'WASTE not want not' is an important message we should all heed.

Escalating living costs are already stretching our finances so re-using and recycling has never been more important.

There is certainly room for improvement when it comes to food. According to WRAP, described as a 'catalyst for positive economic and environmental action' three major WRAP studies published in 2013 and 2016 estimated annual food waste from UK households, hospitality, food service, manufacture, retail and wholesale sectors to be around 10 million tonnes - 60 per cent of which they say could have been avoided.

However, 710,000 tonnes of surplus from manufacturing and retail is either being redistributed via charitable and commercial routes or diverted to produce animal feed.

The latest brand to get on board with helping to reduce food waste is East of England Coop after it announced it was the first major retailer to start selling products beyond their 'Best Before' date for a nominal 10p which, it anticipates, will save two metric tonnes from being wasted every year.

East of England Coop's Joint Chief Executive, Roger Grosvenor, who heads up the company’s retail division and has spear-headed the initiative, says: "This is not a money making exercise, but a sensible move to reduce food waste and keep edible food in the food chain. By selling perfectly edible food we can save 50,000 items every year which would otherwise have gone to waste.

The Food Standards Agency (FSA) advises that products past their ‘Best Before’ date are safe to consume but may not be at the optimum quality intended by the producer. The heavily reduced products will remain on sale for one month past their Best Before date.

The majority of products that use ‘Best Before’ dates will be included, such as tinned goods, packets and dried food. The 10p reduced products will not include ‘Use By’ dated products, which should not be consumed after the Use By date has passed.

To quote Tesco's 'Every Little Helps' slogan, the supermarket giant certainly does when it comes to contributing surplus food to good causes.

A spokesman explained they already work hard to minimise surplus in our stores by reducing-to-clear food close to its expiry date.

Food that cannot be sold is offered to charities and community groups, helping to feed people in need through its Community Food Connection programme, delivered in partnership with UK food redistribution charity FareShare.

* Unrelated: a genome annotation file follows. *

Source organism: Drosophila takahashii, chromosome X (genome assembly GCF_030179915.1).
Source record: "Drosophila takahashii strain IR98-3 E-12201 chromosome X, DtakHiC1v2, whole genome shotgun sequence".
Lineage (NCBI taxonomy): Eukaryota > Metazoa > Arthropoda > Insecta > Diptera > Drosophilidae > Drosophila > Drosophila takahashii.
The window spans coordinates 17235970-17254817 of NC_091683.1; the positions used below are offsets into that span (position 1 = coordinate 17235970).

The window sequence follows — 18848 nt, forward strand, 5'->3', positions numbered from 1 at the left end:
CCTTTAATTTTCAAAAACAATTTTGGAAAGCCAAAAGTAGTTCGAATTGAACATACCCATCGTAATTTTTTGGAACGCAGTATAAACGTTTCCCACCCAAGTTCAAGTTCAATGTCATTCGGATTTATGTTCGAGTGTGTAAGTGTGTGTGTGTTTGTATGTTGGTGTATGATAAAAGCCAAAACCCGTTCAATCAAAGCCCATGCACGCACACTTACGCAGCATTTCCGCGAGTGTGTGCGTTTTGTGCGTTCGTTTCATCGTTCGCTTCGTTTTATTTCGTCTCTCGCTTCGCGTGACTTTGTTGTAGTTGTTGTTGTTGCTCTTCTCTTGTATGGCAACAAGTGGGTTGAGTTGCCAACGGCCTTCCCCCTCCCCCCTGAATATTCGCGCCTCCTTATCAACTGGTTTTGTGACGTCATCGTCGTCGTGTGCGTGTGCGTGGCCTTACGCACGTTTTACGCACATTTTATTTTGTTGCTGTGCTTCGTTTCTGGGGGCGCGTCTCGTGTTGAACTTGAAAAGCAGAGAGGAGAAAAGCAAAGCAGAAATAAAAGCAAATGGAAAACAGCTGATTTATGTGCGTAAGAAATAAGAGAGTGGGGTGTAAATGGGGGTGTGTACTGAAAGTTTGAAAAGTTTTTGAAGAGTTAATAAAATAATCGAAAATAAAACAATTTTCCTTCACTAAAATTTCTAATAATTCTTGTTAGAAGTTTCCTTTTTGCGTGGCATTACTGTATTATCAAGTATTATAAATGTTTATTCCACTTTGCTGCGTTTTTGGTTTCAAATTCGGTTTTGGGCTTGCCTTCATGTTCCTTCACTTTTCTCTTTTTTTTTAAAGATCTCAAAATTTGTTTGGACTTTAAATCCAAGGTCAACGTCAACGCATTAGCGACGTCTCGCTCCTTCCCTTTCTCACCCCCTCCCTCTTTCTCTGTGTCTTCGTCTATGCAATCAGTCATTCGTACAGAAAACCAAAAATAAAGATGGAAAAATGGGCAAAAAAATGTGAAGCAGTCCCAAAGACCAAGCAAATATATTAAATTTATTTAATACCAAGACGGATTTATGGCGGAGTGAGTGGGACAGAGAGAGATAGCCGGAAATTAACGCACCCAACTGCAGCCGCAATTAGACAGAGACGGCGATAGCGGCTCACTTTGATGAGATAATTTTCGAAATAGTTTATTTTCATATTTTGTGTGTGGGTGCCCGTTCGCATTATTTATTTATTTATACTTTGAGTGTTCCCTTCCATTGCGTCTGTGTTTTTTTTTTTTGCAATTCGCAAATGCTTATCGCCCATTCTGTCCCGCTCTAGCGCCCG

"So far, we have donated enough food to provide 10 million meals to more than 5,000 charities and community groups across the UK. These include homeless shelters, substance abuse rehabilitation services, after-school clubs, foodbanks and domestic violence hostels."

In 2015 Bradford-based supermarket giant, Morrisons, launched its initiative to end the waste of edible food in its 500 supermarkets.

Unsold food that is still safe to eat is made available and donated to local community organisations who can collect the food, including fresh fruit, vegetables as well as tinned and packeted produce, that would previously have been wasted during the week.

A store spokesman explained that the level of edible waste is already minimised through measures such as discounting food before it can no longer be sold, or using it in their staff canteens.

The small percentage of edible food in Morrisons stores that is wasted is currently used to produce energy rather than going to landfill. This initiative will ensure it gets eaten.

Asda's 'Love Food Hate Waste' campaign offers left-over food tips and recipes in-store online and through its magazine. It also works with schools and the community.

In Bradford and beyond, great strides are being made into reducing food waste such as the Fuel for School scheme launched in 2015.

Currently, more than 50 schools in Bradford and Leeds are benefitting from deliveries of surplus food which they are putting to good purpose through breakfast and after school clubs and pay-as-you-feel food stalls.

Duncan Milwain, one of the directors of the Shipley Food Project which runs the Saltaire Canteen pay-as-you-feel cafe, and a trustee of the Real Junk Food Project charitable Foundation which is championing the pay-as-you-feel network, anticipates more than 400 tonnes of food will have been intercepted and put to good use through their network in Bradford and Leeds by the end of the year.

He says they are also looking at trialling a new scheme in the New Year based on the traditional veg box delivery using intercepted food.

But Duncan believes educating young people about the importance of reducing food waste is imperative to ensure the message is carried on for future generations.

He says the key is increasing the number of schools taking part and, hopefully, rolling it out to other parts of the country. "Teaching the next generation of children is the key," says Duncan.